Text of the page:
The White House and a divided Congress are stuck in another stale debate over the best way to stimulate the economy. This time they’re arguing over how to pay for a 2 percent (Republican offer) or 3.1 percent (Obama administration proposal) payroll tax cut, and how to pay for extended unemployment benefits for the long-term jobless.
In keeping with the populist image President Obama has adopted since slipping seamlessly into re-election mode, he wants to impose a surtax on the incomes over $1 million. The Republican-led House, meanwhile, has called for a pay freeze for all federal workers, although they are now looking at other alternatives.
There are problems with both approaches. Taxing the rich has popular appeal at a cultural moment when the tri-cornered Tea Party hat has been replaced by the 1% v. 99% placards of the Occupy Wall Street movement. But why give Warren Buffett a $3,410 tax break (3.1 percent on his first $110,100 of income next year) in the first place?
And while it’s popular in some circles to pick on public employees, they are consumers, too. If the government takes money previously earmarked for their salaries to help pay for lower taxes for everyone else, the net benefit to the economy is zero. It simply transfers spending from one group of workers to another.
Here are five better ways to fix the payroll tax cut – ones that put more of the money into the economy immediately, and replace the lost revenue with tax measures that will reduce the nation’s long-term deficit.
- Target the payroll tax relief. The Obama administration’s stimulus plan included a Make Work Pay tax credit, which went to individuals or families earning up to $75,000 or $150,000 a year. Doubling that tax break would cost about the same $112 billion as a 2 percent tax cut, and deliver more money to families in the bottom 80 percent of the population – people who, unlike those earning over $150,000 a year, are more likely to spend it immediately.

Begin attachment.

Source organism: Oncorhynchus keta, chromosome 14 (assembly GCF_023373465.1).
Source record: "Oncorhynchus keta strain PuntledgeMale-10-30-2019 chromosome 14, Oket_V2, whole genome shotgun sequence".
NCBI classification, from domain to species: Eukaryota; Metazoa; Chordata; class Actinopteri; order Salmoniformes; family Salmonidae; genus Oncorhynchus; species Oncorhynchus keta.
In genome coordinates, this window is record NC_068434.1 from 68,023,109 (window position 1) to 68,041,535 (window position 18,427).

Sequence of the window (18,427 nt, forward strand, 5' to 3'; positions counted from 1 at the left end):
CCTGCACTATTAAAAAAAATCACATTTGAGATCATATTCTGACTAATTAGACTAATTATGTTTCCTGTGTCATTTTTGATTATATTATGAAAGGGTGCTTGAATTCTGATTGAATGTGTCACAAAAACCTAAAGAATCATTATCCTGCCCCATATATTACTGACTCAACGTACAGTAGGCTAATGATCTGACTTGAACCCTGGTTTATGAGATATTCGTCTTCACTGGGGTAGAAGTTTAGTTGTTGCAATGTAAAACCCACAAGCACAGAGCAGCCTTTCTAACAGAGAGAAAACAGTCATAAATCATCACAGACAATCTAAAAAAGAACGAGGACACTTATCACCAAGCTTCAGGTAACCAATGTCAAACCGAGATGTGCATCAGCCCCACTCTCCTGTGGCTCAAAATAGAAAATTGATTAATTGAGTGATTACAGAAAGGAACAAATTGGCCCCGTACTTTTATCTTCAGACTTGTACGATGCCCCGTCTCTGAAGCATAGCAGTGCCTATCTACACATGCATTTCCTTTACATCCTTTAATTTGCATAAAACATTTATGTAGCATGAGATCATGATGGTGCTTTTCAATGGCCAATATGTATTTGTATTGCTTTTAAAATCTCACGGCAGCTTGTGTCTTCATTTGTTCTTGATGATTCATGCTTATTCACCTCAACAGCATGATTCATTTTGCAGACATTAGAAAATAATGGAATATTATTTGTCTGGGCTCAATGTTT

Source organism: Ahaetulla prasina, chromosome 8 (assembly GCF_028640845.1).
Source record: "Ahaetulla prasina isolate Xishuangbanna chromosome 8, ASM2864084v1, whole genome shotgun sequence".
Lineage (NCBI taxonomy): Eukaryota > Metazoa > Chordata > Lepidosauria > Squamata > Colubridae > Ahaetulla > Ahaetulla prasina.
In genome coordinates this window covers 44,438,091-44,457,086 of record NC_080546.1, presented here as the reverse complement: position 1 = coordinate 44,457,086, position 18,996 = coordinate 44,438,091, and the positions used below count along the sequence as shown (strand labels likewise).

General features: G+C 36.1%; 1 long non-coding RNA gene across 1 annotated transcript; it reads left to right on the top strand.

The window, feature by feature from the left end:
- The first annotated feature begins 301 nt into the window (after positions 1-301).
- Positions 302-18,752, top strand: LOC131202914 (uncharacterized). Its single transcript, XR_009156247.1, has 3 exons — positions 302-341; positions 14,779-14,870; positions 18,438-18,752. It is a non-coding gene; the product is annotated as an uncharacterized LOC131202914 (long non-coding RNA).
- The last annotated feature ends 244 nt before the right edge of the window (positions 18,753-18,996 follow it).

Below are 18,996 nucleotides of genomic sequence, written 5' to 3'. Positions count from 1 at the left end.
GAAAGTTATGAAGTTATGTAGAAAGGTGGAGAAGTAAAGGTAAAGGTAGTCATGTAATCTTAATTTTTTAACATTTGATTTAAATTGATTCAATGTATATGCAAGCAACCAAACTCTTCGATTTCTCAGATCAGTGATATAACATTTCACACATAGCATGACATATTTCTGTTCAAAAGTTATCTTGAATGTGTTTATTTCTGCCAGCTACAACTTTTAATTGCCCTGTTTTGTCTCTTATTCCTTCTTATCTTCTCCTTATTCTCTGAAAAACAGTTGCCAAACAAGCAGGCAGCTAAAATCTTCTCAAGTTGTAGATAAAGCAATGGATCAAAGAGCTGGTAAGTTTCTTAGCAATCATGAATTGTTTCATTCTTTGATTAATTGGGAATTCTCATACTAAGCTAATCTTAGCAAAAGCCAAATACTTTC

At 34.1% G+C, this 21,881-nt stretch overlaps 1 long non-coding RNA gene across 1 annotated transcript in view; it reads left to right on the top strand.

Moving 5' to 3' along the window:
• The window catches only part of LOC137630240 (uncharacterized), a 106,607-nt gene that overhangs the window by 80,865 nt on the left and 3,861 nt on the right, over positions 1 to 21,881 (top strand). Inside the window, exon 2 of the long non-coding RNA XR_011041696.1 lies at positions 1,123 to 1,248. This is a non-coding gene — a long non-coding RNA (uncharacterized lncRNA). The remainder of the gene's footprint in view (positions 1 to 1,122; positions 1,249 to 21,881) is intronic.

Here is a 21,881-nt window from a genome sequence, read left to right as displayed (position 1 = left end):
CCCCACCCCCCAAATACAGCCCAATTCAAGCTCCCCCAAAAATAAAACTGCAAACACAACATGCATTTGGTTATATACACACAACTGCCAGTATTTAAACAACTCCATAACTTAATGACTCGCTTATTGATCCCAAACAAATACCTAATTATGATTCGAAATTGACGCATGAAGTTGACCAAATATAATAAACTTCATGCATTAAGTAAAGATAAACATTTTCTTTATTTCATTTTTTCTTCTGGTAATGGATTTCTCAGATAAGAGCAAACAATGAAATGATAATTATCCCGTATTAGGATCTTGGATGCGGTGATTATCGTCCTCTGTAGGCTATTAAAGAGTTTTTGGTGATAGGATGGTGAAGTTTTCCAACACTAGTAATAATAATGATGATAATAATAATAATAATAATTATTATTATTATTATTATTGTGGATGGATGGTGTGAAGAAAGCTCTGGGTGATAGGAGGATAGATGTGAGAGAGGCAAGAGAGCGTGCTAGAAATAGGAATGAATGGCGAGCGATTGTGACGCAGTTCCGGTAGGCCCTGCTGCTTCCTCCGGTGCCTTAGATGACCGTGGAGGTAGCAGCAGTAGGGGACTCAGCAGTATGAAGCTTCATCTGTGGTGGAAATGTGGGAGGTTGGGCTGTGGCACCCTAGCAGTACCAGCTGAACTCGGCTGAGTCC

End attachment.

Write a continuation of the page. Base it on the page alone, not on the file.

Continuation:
- Target the payroll tax relief, option two. Instead of a 2 percent or 3.1 percent across-the-board cut, phase it in. People earning under $50,000 a year could get a 3 or 4 percentage point cut, while people earning above that would get 1 or 1.5 percent cut. It would cost the same, but it would be targeted to those most likely to spend the cash immediately.
- Don’t give as much tax relief to the really well-off, thus lowering the cost of the program. Right now, anyone who earns more than $110,100 next year will not be taxed for Social Security on his or her income above that amount. Since those relatively well-off folks are slated to get the same payroll tax break as everyone else on the first $110,100 of income, some or all could be recaptured from earnings over that amount. A special Social Security surtax equal to the size of the tax cut (2 or 3.1 percent) would be levied on earnings over the cap. People who earn $220,200 a year or more will wind up repaying the entire tax cut.
- Or, even better, simply lift the cap on taxable earnings that is subjected to Social Security taxes. If Congress and the president insist on giving well-off people the same payroll tax break on the first $110,100 of earnings that everyone else gets, isn’t about time to lift the cap so more income from upper middle-class and well-to-do is taxed for Social Security in the first place?
In the early 1980s, 90 percent of the national income pie was taxed to support the nation’s retirement system. But because of the growth in income inequality, and more and more of total income going to high-end earners, that figure is now down to 83 percent. The Congressional Budget Office says raising the cap to a level where it once again taxes 90 percent of all wages (about $170,000 a year in 2012) would raise $467.8 billion over the next decade. That’s enough to pay for a payroll tax cut – and go a long way toward fixing Social Security, too.
- Want to pick on public employees? Do it in a way that gives them something in return by bringing everyone under the Social Security umbrella. Right now, about 25 percent of public employees across the country are not part of the system. Include them and it would raise $96 billion over the next decade, according to the Congressional Budget Office.